Monday, May 16, 2016

It takes a village to help individuals on the spectrum reach their potential

"It takes a village!" is a phrase I hear so much in the autism and special needs community.  I could not agree more with this phrase or African proverb since getting to this point in my life would not have been possible if it were not for the numerous people such as therapists, aides and family who helped me along the way.  No one can deal with a disability alone (especially autism) since you often face barriers, challenges and also feelings of isolation when living with special needs.  My support network has helped me develop the confidence and acceptance to become a self advocate.  The one person who was vital in helping me with my find my voice was my behavioral therapist who I have been seeing for 10 years.  Although at the beginning of our relationship, I was resistant to working with her  over time I realize that she helped me grow as a person and the coping strategies she has taught me such as journaling helped me develop an idea of wanting to write a book about my life.  Hence, "Working the Doubleshift: A Young Woman's Journey with Autism" was born.

Another group that is part of my "village" is the numerous aides and mentors who helped me throughout the years.  They spent a lot of time with me and helped me deal with my feelings of isolation especially during my middle and high school years.  I felt I could turn to them for advice and emotional support when my therapists were unavailable and I do not feel like turning to my parents for advice and support.

My village is constantly changing and expanding.  I will meet new people who I can add to my "support village."  Today I am happy with my current support network of family, support people and friends who will continue to support me on my journey as I continue to grow and explore what I want to do.

Sunday, May 1, 2016

Autism and anxiety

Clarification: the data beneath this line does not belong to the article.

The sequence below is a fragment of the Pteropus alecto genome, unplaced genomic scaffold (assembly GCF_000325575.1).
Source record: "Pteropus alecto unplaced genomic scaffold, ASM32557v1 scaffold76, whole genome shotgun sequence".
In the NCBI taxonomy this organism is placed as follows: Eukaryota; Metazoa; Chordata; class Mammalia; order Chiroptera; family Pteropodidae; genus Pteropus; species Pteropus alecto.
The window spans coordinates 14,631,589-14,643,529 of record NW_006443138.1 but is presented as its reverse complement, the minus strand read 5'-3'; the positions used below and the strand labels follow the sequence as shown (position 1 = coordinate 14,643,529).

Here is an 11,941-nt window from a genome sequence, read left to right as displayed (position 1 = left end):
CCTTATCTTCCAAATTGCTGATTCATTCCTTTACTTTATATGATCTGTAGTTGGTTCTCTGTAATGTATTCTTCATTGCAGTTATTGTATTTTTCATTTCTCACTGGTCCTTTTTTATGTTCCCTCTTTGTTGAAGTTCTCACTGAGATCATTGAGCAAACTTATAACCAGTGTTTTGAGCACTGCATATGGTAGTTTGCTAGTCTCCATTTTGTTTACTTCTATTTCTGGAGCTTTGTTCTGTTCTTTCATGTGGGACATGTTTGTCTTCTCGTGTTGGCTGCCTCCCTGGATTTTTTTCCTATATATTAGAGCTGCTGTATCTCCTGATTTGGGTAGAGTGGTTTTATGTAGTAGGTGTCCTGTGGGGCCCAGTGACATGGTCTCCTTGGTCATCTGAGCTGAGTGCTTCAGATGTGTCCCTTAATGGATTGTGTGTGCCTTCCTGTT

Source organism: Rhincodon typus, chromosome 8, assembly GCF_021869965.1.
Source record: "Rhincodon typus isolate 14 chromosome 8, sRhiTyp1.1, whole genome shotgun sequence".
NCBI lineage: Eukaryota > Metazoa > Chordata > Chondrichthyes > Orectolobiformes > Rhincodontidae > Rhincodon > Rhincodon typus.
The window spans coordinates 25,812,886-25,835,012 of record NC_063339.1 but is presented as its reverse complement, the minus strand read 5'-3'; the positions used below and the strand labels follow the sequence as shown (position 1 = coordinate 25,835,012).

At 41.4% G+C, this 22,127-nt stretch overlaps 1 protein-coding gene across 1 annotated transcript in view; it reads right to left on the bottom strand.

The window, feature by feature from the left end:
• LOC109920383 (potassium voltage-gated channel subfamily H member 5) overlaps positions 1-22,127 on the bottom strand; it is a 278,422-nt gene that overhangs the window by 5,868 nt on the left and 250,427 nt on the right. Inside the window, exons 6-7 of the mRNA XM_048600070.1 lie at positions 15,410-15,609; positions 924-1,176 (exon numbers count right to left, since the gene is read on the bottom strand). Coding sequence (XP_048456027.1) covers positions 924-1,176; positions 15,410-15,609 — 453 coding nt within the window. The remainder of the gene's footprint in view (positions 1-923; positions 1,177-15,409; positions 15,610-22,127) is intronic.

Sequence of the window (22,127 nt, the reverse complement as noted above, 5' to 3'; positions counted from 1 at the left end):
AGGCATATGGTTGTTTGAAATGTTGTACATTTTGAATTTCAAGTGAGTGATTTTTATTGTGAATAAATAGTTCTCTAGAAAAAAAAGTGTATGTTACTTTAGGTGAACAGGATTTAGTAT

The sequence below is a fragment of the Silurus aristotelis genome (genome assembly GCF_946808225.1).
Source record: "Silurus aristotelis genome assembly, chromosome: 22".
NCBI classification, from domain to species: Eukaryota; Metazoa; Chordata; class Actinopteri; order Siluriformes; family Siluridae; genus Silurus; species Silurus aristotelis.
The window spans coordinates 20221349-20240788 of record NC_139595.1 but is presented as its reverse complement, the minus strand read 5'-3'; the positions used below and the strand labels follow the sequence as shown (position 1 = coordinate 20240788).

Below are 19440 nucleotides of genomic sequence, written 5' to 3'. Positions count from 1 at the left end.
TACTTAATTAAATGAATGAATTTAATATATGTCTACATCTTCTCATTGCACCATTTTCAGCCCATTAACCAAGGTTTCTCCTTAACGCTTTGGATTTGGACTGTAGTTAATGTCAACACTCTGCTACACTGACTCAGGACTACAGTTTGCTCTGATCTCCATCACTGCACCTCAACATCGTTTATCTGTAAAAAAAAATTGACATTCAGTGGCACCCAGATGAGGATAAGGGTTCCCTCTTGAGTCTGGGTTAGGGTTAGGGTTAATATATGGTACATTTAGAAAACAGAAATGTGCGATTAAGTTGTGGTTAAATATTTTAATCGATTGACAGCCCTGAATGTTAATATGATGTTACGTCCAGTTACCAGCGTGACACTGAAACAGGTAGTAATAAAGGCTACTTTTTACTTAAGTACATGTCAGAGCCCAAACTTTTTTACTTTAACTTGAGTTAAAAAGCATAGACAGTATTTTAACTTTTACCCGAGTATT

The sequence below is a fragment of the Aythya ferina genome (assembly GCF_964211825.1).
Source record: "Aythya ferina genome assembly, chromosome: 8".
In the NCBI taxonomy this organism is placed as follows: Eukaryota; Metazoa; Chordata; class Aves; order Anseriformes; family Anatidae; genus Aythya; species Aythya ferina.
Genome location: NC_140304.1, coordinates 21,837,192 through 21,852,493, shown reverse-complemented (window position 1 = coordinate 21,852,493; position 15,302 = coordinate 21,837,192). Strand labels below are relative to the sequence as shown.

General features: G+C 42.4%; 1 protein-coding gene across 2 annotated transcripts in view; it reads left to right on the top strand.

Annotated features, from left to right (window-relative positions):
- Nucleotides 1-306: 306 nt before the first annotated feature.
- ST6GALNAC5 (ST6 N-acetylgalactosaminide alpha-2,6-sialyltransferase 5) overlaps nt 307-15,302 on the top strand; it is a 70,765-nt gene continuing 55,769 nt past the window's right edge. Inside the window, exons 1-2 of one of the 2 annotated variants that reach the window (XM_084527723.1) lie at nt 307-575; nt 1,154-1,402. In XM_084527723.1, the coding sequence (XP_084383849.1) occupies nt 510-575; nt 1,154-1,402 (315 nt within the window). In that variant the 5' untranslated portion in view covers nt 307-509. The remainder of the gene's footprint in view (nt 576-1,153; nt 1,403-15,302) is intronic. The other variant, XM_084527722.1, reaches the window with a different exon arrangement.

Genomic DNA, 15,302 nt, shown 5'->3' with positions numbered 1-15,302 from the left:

Studies have shown that a vast majority of individuals on the autism spectrum suffer from anxiety disorders.  This probably has to do with many different things like awareness of differences, increased sensory sensitivities etc.   Anxiety can manifest itself differently depending on the individual and can also vary in severity.  With this blog post, I am going to talk about my own experience with anxiety and how it manifests in my life.  My journey with anxiety started during my teenage years as I started to develop awareness about my autism and that I was different from my peers.  I would constantly worry how people would perceive me and if people would like me.    When I was younger I expressed my anxious feelings through meltdowns and had perseverative behaviors (I repeated myself a lot).  As a result of not having proper control over my anxious thoughts, I had to be on medication in order for me to cope with my anxiety a lot better.  However through behavioral therapy I was able to learn coping mechanisms and techniques such as journaling, deep breathing etc. to manage my anxiety so by junior year I was able to wean off my medication completely.  This might sound like a victory story that I was able to come off my medication completely since not everyone with anxiety and autism are not able to fade their medication.  However despite all the progress I have made over the years, I still struggle with anxiety. There are still days where I can't reign my spinning thoughts and the anxiety gets the best of me. While I am not the type to experience physical symptoms related to anxiety, there were times I experienced vomiting as a result of a nervous stomach.  My anxiety tends to heighten when I am faced with a lot on my plate or face with a challenge or transition (like finding a job) in which the outcome is unknown.